Sixty per cent of Australians support a total ban of political advertising on social media, while 73 per cent want social media platforms to ensure political ads are factual.
That’s according to new research on the role of social media in politics, commissioned by The Australian Institute.
The study, conducted by Essential Media, asked over 1000 Australians whether they would support or oppose a range of different regulatory options around regulating political advertising on social media.
“Despite its increasing dominance as a campaign method, political advertising on social media platforms is not subject to the same legislative restrictions as traditional advertising material,” said the institute.
“As the 2019 Federal election highlighted, spreading misinformation through social media has become a political strategy.
“Misinformation competed against traditional campaigning, and sometimes dominated the political narrative on that issue.”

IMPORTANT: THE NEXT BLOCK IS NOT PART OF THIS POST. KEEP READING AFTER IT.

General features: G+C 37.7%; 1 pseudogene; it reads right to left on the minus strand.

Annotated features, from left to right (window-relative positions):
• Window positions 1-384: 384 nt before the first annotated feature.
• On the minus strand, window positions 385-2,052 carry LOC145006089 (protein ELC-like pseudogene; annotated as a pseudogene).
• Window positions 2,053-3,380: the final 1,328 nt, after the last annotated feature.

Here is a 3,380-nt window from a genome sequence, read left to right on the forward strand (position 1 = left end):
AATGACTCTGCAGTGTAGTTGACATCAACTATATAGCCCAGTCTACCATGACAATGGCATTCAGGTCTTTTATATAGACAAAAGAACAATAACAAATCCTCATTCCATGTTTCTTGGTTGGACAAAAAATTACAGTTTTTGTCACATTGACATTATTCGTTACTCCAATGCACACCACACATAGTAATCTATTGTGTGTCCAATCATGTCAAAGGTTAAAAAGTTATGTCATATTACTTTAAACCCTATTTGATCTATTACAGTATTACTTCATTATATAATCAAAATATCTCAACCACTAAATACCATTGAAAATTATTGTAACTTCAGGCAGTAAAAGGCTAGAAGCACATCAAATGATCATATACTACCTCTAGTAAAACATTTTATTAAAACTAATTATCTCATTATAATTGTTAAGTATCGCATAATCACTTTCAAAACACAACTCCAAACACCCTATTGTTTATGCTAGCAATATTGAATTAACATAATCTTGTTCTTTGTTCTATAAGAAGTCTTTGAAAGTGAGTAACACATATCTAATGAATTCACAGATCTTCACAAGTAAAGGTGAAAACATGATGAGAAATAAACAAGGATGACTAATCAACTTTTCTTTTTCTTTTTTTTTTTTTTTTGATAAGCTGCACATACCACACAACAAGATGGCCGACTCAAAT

The most popular regulatory change was around fact-checking claims made in political ads, while seven out of ten respondents said ads should declare whether the organisation behind the campaign is registered locally.
Additionally, the research revealed Australians are concerned with how social media companies use micro-targeting in political advertising.
Two-thirds (66 per cent) supported changes that would prevent social media platforms from micro-targeting specific advertisements to particular groups.
“There are growing privacy concerns as to what data is mined by social media companies, who they sell this data too, and how the data is then used,” the group said.
“Social media users need greater say on what happens to their personal information, and greater transparency from social media platforms.”
There was also some concern around ‘dark’ ads, which can be coupled with micro-targeting to deliver a very specific message to a specific person.
This also brings with it problems around tracking.
“Dark ads can be a damaging tool encouraging division and polarisation, happening without public accountability or scrutiny,” the report said.